A popular old hymn stresses our longing for our heavenly rest, but also our commitment to keep working until Jesus comes. It begins, “O land of rest, for thee I sigh! When will the moment come, When I shall lay my armor by, And dwell in peace at home?” The refrain repeats “We’ll work till Jesus comes, We’ll work till Jesus comes, We’ll work till Jesus comes, And we’ll be gathered home.” The words, by Elizabeth K. Mills, who died at 24 or 25, were first published in 1837. The tune, attributed to William Miller, was added in 1859.
I have been unable to verify if this is the same William Miller who twice set a date for the return of the Lord, but if it is the same man, it is ironic. William Miller (1742-1849), was a Baptist preacher who through his study of the book of Daniel determined that the return of the Lord was very near, and he traveled throughout the United States preaching a message of the need to be prepared for the Lord’s return. As his followers, known as Millerites, pressed him for a date, he announced in January 1843, that the date would be March 21, 1844. When that date passed, he and his followers recalculated, and set the date for October 22, 1844.
Despite the words of the hymn, many of Miller’s followers did not “work till Jesus comes.” They left farms untended, debts unpaid and took it easy. When the second date failed, these people were very upset with Miller, and he died disillusioned and forgotten in 1849, still thinking the Lord would return in his lifetime. Some of his followers pressed on, organizing the Seventh Day Adventist church. In their history they refer to the Miller failure as the “Great Disappointment.”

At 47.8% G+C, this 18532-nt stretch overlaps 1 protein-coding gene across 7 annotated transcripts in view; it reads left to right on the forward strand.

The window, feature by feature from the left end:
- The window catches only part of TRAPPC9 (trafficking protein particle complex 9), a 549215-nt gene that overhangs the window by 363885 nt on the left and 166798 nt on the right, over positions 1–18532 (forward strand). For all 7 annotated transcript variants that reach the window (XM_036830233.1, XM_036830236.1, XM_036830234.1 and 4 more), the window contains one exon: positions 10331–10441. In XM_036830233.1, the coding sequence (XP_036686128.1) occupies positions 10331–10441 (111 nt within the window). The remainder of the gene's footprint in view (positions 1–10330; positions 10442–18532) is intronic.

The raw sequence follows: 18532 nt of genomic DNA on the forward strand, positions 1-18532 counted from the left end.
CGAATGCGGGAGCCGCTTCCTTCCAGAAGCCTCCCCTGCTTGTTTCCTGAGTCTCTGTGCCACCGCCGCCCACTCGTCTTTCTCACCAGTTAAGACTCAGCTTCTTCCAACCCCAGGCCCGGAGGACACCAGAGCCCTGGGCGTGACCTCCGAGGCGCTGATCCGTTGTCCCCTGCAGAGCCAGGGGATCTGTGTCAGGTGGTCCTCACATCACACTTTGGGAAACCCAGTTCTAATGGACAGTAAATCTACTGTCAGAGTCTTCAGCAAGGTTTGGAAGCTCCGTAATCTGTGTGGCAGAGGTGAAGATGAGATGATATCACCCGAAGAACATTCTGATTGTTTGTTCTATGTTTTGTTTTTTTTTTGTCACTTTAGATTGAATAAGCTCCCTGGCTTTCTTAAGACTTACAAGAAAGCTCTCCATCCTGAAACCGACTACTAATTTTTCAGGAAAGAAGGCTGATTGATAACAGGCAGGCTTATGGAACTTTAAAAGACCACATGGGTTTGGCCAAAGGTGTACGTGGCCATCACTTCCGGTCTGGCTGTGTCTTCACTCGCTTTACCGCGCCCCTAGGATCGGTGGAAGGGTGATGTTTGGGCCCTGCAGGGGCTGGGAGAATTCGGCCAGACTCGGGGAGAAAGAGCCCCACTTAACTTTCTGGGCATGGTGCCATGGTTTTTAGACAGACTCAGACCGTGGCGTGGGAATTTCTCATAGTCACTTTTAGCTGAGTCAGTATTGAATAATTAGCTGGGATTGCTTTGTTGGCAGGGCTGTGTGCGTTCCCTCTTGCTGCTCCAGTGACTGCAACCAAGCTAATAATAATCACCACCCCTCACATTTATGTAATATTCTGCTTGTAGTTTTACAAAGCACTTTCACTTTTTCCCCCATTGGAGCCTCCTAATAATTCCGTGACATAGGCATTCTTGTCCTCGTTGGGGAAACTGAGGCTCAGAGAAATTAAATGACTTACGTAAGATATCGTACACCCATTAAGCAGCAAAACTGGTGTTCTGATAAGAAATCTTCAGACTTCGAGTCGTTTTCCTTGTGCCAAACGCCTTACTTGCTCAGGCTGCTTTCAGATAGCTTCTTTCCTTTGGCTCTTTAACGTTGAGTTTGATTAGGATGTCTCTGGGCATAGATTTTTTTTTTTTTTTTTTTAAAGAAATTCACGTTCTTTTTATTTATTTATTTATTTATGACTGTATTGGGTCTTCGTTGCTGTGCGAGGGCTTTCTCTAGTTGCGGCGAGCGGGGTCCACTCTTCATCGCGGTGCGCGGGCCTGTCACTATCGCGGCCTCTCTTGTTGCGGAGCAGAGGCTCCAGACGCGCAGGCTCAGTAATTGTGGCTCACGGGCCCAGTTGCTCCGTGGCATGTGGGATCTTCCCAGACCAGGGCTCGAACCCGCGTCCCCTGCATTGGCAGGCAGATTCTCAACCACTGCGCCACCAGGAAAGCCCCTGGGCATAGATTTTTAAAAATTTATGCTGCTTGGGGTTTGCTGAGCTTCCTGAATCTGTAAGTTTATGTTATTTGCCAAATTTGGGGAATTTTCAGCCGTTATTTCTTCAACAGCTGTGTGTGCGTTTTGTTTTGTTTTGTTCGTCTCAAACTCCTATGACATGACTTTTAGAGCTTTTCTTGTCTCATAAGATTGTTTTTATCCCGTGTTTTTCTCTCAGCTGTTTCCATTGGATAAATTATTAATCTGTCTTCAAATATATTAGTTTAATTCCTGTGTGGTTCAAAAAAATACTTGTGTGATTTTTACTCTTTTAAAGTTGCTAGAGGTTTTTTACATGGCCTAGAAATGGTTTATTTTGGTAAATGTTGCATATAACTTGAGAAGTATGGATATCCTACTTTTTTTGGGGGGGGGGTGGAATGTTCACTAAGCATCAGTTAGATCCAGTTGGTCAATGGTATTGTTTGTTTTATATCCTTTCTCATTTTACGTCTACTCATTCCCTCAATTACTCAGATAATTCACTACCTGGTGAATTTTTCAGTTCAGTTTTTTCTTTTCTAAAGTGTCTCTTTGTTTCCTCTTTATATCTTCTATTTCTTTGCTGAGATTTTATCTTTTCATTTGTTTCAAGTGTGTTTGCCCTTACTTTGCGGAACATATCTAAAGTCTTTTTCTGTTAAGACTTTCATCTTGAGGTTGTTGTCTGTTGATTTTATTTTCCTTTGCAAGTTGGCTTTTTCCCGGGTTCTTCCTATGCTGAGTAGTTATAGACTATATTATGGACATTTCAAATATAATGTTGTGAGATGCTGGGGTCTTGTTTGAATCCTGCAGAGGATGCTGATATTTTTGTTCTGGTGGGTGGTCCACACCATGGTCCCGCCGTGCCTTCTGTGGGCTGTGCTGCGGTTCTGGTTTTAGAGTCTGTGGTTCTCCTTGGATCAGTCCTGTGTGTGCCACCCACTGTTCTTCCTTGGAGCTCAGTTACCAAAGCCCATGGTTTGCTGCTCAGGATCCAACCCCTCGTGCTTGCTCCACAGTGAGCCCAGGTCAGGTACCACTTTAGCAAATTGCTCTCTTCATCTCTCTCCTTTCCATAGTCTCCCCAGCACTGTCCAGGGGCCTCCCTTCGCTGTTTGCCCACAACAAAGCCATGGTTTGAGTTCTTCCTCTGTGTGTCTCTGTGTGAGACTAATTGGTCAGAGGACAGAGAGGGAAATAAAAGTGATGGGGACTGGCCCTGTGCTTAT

The hymn is consistent with the warnings of the Lord. He likened the kingdom of heaven to ten virgins waiting for the bridegroom to come. Five were wise, but five were foolish, and “took their lamps, and took no oil with them: But the wise took oil in their vessels with their lamps.” All were in the same situation waiting for the bridegroom, but the foolish were not ready to serve when the cry came, “Behold, the bridegroom cometh; go ye out to meet him.” They all arose, but the foolish were unprepared, and missed their chance. “Watch therefore, for ye know neither the day nor the hour wherein the Son of man cometh” (Matthew 25:1-13).
Disappointment awaits those who are not working until Jesus comes. “Blessed are the dead which die in the Lord from henceforth: Yea, saith the Spirit, that they may rest from their labours; and their works do follow them” (Revelation 14:13).